A new star explosion, called a nova, has flared up in the night sky, and it is fairly easy to spot with binoculars — and potentially even the naked eye — by stargazers with clear weather and dark skies. You can even see the new nova online tonight in a skywatching webcast.
Called Nova Dephinus 2013, the new nova (Latin for "new star") was discovered Wednesday by amateur astronomer Koichi Itagaki of Yamagata, Japan, at 2 p.m. EDT in the constellation Delphinus, the Dolphin. Itagaki used a CCD camera attached to a 7-inch reflecting telescope. A nova is a powerful eruption from star, but is not as strong as a supernova, which is a catastrophic explosion that signals the death of a star.
Weather permitting, you can see the star explosion in a webcast on Space.com tonight, courtesy of the online Slooh Space Camera. The webcast will begin at 7 p.m. EDT and feature views of Nova Delphinus 2013 from the Canary Islands off the western Africa coast. [See photos and sky maps of the new nova star explosion]
"Slooh members have already imaged the nova, and it looks amazing," Slooh President Patrick Paolucci told Space.com.
The new nova's visual magnitude was estimated at +6.8, meaning it was just below the threshold of visibility with the naked eye on the magnitude scale used by astronomers to measure brightness of night sky objects. (The lower the number, the brighter the object.)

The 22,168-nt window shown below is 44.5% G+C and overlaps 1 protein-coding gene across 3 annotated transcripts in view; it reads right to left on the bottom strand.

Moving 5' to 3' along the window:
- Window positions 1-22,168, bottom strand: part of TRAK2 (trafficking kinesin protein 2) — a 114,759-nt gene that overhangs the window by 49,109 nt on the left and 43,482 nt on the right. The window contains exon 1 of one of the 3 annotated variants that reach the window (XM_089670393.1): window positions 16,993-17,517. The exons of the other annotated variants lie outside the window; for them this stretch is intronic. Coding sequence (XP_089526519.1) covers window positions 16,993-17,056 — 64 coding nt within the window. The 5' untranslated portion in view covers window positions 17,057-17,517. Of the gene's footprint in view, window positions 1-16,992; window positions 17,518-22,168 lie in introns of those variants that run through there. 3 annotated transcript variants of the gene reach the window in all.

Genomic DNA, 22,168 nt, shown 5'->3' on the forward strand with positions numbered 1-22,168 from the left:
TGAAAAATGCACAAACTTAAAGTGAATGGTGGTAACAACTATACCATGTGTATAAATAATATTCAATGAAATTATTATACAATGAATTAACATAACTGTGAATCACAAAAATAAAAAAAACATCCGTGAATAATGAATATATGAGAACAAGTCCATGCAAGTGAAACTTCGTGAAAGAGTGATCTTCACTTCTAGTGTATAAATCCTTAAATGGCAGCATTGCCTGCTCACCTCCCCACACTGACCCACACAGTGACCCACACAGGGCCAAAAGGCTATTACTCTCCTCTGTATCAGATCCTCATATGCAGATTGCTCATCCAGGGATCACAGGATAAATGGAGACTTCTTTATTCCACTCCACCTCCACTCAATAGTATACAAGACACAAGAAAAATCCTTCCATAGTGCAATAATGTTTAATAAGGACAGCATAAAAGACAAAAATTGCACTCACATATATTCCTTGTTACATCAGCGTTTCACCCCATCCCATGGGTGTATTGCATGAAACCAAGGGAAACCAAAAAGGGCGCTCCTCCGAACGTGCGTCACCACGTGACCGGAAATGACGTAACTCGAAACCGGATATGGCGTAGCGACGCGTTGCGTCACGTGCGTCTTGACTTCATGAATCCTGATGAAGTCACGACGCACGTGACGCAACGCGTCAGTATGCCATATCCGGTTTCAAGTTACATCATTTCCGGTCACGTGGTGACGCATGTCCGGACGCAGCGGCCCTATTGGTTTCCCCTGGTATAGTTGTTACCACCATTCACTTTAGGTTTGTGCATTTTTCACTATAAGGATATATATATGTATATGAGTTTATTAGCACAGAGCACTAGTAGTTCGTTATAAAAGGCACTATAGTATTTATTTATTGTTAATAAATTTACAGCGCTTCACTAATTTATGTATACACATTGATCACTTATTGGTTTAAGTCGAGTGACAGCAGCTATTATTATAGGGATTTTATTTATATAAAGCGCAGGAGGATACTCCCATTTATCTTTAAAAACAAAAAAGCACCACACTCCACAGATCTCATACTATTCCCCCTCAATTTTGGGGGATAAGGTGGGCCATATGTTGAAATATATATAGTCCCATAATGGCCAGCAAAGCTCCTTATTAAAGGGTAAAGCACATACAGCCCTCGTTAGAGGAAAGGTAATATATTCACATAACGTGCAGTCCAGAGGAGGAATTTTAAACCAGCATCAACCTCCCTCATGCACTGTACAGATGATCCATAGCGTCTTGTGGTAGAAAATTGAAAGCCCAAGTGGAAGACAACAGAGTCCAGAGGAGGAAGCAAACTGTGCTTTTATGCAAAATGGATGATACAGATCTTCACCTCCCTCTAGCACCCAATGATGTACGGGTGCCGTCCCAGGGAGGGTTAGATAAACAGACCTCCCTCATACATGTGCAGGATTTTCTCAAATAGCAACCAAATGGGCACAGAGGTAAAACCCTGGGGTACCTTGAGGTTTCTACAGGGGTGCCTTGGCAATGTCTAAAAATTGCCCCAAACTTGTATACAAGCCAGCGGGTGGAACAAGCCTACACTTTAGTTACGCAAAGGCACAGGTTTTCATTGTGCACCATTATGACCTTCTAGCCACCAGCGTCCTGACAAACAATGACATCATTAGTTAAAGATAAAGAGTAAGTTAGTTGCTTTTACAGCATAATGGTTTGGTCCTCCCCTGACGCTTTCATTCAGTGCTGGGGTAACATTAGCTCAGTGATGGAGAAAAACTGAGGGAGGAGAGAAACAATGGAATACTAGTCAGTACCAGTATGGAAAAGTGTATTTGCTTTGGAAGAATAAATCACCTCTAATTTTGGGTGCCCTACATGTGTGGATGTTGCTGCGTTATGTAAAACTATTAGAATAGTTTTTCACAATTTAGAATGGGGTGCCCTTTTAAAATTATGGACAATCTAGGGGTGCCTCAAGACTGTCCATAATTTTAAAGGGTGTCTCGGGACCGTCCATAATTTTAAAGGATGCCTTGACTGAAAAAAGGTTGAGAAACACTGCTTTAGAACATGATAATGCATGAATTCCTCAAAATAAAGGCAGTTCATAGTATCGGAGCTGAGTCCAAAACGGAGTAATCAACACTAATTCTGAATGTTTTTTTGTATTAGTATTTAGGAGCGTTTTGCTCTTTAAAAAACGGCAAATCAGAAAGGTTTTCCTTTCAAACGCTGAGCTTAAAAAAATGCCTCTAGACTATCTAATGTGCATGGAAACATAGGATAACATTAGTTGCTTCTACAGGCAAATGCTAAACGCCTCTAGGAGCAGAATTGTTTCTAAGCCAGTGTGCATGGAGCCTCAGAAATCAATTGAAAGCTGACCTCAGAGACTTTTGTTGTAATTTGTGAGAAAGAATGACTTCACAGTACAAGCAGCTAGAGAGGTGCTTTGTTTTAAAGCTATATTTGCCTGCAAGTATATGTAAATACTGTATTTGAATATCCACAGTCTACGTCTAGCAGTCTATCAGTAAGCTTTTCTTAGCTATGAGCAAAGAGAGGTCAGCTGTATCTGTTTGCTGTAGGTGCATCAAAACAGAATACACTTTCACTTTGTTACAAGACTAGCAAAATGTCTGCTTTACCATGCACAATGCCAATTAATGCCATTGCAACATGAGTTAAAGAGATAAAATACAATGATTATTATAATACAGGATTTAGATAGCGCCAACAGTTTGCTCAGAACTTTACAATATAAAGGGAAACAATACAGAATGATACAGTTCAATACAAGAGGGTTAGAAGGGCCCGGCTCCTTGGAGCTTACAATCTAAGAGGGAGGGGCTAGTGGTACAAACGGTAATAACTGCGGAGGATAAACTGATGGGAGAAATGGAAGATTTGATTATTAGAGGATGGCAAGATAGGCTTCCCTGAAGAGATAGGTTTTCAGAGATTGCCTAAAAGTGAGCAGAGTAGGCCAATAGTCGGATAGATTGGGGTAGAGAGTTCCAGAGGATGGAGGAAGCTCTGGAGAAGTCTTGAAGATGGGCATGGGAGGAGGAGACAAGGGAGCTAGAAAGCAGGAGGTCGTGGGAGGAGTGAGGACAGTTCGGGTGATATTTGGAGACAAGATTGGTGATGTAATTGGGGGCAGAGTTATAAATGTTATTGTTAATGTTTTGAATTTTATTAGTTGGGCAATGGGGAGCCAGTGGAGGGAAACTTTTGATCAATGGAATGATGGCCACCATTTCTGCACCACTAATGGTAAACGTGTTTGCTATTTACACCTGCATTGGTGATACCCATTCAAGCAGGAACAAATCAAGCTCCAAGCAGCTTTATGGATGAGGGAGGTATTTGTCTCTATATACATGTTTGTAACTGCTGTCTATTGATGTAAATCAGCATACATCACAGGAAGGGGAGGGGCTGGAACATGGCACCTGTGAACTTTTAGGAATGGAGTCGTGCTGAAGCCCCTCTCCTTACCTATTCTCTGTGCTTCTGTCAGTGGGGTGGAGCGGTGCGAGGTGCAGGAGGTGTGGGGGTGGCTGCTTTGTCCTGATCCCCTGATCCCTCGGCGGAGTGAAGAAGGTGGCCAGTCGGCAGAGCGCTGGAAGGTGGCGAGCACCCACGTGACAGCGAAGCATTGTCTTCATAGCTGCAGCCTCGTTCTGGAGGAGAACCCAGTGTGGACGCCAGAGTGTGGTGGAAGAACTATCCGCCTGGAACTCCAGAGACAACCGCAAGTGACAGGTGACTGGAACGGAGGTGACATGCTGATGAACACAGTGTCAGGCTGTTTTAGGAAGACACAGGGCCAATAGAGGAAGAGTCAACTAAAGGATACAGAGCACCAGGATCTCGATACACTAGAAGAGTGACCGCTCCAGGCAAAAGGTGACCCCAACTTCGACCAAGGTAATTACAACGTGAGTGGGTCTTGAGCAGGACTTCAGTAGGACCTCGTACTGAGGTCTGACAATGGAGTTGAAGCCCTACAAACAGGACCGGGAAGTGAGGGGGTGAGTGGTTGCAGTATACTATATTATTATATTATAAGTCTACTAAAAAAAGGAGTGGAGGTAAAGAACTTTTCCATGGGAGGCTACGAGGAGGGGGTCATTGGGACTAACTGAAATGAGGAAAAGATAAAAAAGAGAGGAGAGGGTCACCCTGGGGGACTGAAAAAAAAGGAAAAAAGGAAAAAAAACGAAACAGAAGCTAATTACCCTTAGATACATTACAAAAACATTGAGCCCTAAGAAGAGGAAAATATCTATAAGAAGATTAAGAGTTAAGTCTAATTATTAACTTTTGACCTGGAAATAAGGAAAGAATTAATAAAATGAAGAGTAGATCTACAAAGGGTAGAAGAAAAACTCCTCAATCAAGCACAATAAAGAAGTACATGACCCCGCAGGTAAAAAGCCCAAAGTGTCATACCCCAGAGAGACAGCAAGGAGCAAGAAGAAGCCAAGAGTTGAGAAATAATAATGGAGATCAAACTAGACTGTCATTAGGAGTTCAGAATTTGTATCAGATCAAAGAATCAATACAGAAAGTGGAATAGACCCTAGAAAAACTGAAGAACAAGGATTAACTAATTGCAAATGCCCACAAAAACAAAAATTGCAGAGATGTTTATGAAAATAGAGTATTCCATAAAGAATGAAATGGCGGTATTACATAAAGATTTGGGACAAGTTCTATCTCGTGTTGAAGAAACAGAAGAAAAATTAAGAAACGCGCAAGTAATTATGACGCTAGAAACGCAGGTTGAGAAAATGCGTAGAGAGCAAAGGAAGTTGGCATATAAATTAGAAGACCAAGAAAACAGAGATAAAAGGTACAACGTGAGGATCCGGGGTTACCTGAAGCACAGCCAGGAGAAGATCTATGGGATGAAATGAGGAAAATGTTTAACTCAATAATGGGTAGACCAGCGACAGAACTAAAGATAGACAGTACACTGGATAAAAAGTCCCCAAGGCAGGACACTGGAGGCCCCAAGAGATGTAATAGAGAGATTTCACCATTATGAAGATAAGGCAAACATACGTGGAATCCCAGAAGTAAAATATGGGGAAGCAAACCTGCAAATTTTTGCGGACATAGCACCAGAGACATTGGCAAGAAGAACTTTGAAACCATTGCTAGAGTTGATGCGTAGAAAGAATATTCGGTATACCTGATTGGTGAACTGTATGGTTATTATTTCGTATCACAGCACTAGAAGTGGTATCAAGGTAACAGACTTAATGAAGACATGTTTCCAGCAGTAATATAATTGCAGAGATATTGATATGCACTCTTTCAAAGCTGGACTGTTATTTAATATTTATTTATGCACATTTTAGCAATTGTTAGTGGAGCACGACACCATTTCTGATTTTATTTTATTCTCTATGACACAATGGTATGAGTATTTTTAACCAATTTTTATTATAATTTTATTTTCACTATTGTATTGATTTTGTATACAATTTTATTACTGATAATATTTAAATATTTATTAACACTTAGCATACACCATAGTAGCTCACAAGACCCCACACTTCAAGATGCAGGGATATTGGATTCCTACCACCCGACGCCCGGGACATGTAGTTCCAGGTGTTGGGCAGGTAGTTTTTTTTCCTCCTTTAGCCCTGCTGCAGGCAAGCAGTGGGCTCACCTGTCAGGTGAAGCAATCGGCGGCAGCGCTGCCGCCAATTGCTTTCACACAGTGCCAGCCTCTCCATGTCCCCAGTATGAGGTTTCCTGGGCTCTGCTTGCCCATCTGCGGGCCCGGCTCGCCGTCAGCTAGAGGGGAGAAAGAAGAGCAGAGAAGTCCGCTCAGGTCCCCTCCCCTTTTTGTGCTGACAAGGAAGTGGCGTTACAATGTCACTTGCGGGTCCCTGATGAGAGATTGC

The new nova was not present in a photo taken by Itagaki on Tuesday, when he observed stars down to a magnitude +13, so overnight it had brightened at least 300-fold. More likely, however, it initially was much dimmer — perhaps as faint as magnitude +17, implying that in less than 24 hours it may have increased in brightness by more than 10,000 times!
I was able to view the nova from my home in Putnam County, N.Y. just before midnight on Wednesday night with 7x35 binoculars and estimated its brightness at magnitude +6. So since its discovery some 10 hours earlier, the nova had doubled in apparent brightness, and it might continue to get even brighter over the next day or two.
How to see the new nova
Nova Delphinus 2013 is located within the boundaries of the small constellation of Delphinus, the Dolphin, which is immediately adjacent to the famous Summer Triangle composed of the bright stars Vega, Altair and Deneb. Delphinus is recognized for a small diamond of four moderately dim stars that are sometimes referred to as "Job's Coffin."
Astrophysicist Gianluca Masi, who oversees the online Virtual Telescope Project for stargazing, snapped images of the new nova and plotted its position in sky maps.
"This nova is now close in brightness to the faintest stars visible with the naked eye from a dark place. It is a very easy object with a small pair of binoculars or a little telescope," Masi wrote on the Virtual Telescope Project website.
The nova is situated roughly 5 degrees above the diamond (your clenched fist held at arm's length measures roughly 10 degrees). Near Delphinus is the similarly small and dim constellation of Sagitta, the Arrow. By coincidence, the arrowhead of this star pattern seems to be pointing almost directly at the nova.